From/To Sanur in Bali: To get to the Gili islands from Sanur you can go to Sanur and then cross by boat. We have done this crossing the other way, Gili Air-Sanur, with the boat company Semaya. In Gili island I could stayed in my wheelchair until the boat door as it was parked in the jetty but I had to handle a few steps to get into the boat. Once in Sanur all the passengers were supposed to get out the boat by walking on a 20 cm wide ledge. Since it was impossible for me, the staff opened a door next to the jetty. But this door was way below the concrete dock floor, so they dragged me! Once more, like often in south-east Asia, when there is a lack of accessibility, you can alway count on human kindness to figure out the situation!

Many boats land directly on the beach as they are too small to use the jetty.

Many boats land directly on the beach as they are too small to use the jetty.

  • Hotels: During our travel in Gili Air we didn’t stay in an accessible accommodation because the only hotel which could suit a person with a motor disability was already fully booked. This accommodation is Oceans5 Dive Resort. Here is the information the staff sent me: “We have several different types of bungalows but the standard room will be the most suitable for a wheelchair user. It is not especially designed for wheelchair users but it is possible to rearrange it. The bedroom has a queen size bed, air conditioning, hot water, in-room safe. It costs 600.000IDR during low season and 675.000IDR during high season including breakfast. There is a small step to access the bedroom but we can install a ramp. Regarding the bathroom, there is a tiny step which should be manageable. Otherwise, I would like to let you know that we are a dive center certified to teach to disabled divers and that we have the necessary equipments. We already greeted wheelchair users in our hotel. Also, we can provide you a wheelchair if you need. “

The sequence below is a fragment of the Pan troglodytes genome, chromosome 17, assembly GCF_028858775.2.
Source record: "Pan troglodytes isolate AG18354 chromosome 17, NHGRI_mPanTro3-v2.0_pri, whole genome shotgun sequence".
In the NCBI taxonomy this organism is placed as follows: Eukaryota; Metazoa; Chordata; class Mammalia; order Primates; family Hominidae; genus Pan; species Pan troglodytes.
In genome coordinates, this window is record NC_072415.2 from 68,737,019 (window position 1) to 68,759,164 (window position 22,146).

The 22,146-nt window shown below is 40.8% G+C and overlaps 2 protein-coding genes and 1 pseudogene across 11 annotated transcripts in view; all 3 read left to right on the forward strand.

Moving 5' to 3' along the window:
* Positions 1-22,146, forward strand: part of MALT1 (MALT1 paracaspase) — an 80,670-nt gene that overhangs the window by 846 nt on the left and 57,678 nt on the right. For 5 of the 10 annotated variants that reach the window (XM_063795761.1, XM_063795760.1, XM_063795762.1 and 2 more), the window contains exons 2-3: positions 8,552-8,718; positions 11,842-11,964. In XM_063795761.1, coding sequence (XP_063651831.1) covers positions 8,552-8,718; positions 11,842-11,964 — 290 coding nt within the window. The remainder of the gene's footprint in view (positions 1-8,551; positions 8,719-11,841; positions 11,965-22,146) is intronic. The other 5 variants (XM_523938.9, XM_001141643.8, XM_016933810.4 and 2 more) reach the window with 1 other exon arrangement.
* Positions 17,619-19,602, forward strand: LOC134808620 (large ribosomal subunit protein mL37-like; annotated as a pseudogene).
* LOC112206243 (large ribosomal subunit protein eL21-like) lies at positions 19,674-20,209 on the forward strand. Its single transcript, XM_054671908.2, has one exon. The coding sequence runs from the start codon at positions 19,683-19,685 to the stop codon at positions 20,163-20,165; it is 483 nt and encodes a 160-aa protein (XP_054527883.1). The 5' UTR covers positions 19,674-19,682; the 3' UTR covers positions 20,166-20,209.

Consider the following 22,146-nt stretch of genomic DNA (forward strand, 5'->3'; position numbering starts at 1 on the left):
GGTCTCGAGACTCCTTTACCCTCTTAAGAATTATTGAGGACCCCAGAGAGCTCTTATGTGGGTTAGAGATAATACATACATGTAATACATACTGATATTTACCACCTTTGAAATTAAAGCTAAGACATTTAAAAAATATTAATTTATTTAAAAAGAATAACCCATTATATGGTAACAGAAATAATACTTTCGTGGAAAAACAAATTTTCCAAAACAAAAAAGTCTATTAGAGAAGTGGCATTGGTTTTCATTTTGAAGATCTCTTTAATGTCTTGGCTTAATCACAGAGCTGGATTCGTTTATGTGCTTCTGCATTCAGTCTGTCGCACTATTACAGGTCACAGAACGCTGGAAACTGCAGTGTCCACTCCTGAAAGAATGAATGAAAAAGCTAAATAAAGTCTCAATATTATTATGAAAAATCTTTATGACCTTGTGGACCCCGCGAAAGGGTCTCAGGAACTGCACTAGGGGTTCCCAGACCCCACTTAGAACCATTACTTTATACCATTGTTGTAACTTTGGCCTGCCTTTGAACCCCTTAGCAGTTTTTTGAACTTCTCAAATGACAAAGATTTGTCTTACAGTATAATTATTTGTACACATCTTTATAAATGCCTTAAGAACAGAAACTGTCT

• Moving around the island: Motorised vehicles are forbidden on Gili islands so there are two solutions : walking or paying for horse-drawn carriage drives. These are not wheelchair accessible. Rolling around Gili Air you will discover that some paths are in better condition than others. Some are really damaged so this is difficult to handle without help. Others, including those along the coast, are better maintained but are still too sandy in some parts.
You wont miss to bump into a horse-drawn carriage while walking on Gili Air main streets!

You wont miss to bump into a horse-drawn carriage while walking on Gili Air main streets!

  • Snorkeling: To enjoy the best snorkeling spots in Gili islands you will have to go on a snorkeling trip. A public or private boat will bring you to 4/5 different spots. So that means that it is necessary to get in and out the boat in the middle of the sea. If you want more details about how it works you can read my post about Tioman.
  • Where to eat in Gili Air? Most of the shops and restaurants have steps to enter in but I found a small (and a bit hidden) restaurant with no step and where you can eat yummy savoury or sweet martabaks: Tenda Biru restaurant. You can look where it is on Google Maps here.
Yummy martabak!

Yummy martabak!

If you want more information about travelling in this country you can read about all our travel destinations in Indonesia and their wheelchair accessibility. We also share with you the detailed budget of our travel.

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1 Comment
  1. Reply

    Susie

    18 July 2018

    Fantastic post! I have linked to it on the Indonesia page of wheelchairworld.org so that other wheelchair using travellers can read your experiences. http://wheelchairworld.org